While a covenant may be signed and sealed at a specific point of time, this does not mean that every provision goes immediately into effect. Three things happen. Some go into effect immediately, such as the changing of Abram’s and Sarai’s names and circumcision. Some go into effect in the near future, such as the birth of Isaac (25 years) and the Egyptian sojourn, enslavement, and the Exodus (400 years). Some go into effect in the distant prophetic future, such as the possession of all of the Promised Land by the Patriarchs and their descendants.  Therefore, the fact that same prophecy were not fulfilled in the past does not mean they will not be fulfilled in the future.  On the contrary, in the future they will be fulfilled.

 

The content of the Land Covenant is found in Deuteronomy 29:1–30:20. Although this covenant is within the fifth book of Moses, Deuteronomy 29:1 clearly shows that the Land Covenant is distinct from the Mosaic Covenant:

 

These are the words of the covenant which Jehovah commanded Moses to make with the children of Israel in the land of Moab, besides the covenant which he made with them in Horeb.

 

Deuteronomy 30:1–10 states the key provisions of the Land Covenant. Verses 1-5 of this passage relate some of the Lord’s promises to His people, Israel:

 

And it shall come to pass, when all these things are come upon you, the blessing and the curse, which I have set before you, and you shall call them to mind among all the nations, whither Jehovah your God hath driven you,and shall return unto Jehovah you God, and shall obey his voice according to all that I command you this day, you and your children, with all your heart, and with all your soul;that then Jehovah your God will turn your captivity, and have compassion upon you, and will return and gather you from all the peoples, whither Jehovah your God hath scattered you.If any of your outcasts be in the uttermost parts of heaven, from thence will Jehovah your God gather you, and from thence will he fetch you:and Jehovah your God will bring you into the land which your fathers possessed, and you shall possess it; and he will do you good, and multiply you above your fathers.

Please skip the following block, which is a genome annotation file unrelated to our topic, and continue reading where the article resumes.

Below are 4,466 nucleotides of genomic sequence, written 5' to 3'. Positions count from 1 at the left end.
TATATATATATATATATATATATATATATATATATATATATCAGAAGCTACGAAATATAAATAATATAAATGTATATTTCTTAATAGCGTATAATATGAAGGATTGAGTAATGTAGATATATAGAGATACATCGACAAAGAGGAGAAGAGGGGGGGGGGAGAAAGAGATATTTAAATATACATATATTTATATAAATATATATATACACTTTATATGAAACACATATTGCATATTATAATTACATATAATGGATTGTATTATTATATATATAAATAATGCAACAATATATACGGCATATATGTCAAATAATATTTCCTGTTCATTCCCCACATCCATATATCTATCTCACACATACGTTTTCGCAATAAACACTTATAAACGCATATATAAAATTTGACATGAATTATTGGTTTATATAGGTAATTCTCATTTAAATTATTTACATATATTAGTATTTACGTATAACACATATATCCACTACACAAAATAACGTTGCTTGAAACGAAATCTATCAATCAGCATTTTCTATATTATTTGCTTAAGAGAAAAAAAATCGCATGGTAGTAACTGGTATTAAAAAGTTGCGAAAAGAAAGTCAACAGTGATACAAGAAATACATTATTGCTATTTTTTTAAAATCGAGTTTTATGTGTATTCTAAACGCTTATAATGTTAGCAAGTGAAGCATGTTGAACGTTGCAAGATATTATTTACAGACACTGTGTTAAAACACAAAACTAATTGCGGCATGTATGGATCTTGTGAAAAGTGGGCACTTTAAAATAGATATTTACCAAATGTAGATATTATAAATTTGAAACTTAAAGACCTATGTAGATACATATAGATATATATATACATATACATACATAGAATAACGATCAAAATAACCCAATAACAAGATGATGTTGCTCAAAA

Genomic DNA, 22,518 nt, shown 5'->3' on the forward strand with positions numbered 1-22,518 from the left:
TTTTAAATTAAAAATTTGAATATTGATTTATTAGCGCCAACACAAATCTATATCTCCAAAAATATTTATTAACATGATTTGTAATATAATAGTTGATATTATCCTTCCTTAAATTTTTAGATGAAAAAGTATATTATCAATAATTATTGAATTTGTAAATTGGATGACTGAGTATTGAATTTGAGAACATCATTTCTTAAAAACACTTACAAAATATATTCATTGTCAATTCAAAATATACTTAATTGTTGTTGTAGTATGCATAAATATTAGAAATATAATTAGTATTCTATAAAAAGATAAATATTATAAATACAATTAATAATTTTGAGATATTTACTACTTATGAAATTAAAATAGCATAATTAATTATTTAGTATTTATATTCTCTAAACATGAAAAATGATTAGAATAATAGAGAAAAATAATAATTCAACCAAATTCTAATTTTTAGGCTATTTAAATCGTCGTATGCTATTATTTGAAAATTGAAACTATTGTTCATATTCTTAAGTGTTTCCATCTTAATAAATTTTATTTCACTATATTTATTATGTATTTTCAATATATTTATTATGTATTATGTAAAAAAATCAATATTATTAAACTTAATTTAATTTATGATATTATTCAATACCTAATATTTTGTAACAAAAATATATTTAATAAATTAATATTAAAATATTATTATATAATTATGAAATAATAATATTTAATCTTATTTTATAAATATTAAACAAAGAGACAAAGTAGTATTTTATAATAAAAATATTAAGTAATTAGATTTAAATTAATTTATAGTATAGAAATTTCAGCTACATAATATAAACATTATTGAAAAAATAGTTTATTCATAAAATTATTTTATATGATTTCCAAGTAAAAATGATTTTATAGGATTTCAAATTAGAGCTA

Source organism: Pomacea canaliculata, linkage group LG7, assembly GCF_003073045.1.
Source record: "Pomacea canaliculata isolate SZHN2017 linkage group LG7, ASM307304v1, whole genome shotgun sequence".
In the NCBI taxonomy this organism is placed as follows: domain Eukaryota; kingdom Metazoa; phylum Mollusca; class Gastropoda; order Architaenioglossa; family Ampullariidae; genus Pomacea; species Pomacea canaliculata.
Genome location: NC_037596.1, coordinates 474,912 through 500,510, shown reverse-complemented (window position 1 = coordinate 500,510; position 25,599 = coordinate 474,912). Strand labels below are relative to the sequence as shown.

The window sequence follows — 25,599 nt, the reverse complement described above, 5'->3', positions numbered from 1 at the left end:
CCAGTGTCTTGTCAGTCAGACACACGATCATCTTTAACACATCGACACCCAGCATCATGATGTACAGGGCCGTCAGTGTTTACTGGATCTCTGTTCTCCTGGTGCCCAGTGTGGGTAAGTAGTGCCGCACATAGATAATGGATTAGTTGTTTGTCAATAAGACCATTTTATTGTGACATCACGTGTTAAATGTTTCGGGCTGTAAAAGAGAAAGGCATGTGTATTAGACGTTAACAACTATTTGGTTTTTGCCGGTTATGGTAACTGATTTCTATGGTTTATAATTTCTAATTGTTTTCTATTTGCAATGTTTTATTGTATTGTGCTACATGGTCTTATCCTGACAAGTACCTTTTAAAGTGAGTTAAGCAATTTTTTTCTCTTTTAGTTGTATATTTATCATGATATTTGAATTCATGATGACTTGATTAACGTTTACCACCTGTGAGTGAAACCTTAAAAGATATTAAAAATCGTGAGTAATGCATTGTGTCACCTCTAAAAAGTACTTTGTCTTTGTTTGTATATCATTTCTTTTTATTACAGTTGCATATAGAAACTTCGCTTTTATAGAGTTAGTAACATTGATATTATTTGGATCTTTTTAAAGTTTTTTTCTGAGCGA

The covenant was made between God and Israel. Eight provisions can be gleaned from it. First, Moses prophetically spoke of Israel’s coming disobedience to the Mosaic Law and subsequent scattering over all the world (29:2–30:1). All remaining provisions speak of various facets of Israel’s final restoration. Second, Israel will repent (30:2). Third, Messiah will return (30:3). Fourth, Israel will be regathered (30:3–4). Fifth, Israel will possess the Promised Land (30:5). Sixth, Israel will be regenerated (30:6). Seventh, the enemies of Israel will be judged (30:7). Eighth, Israel will receive full blessing, specifically the blessings of the Messianic Kingdom (30:8–10).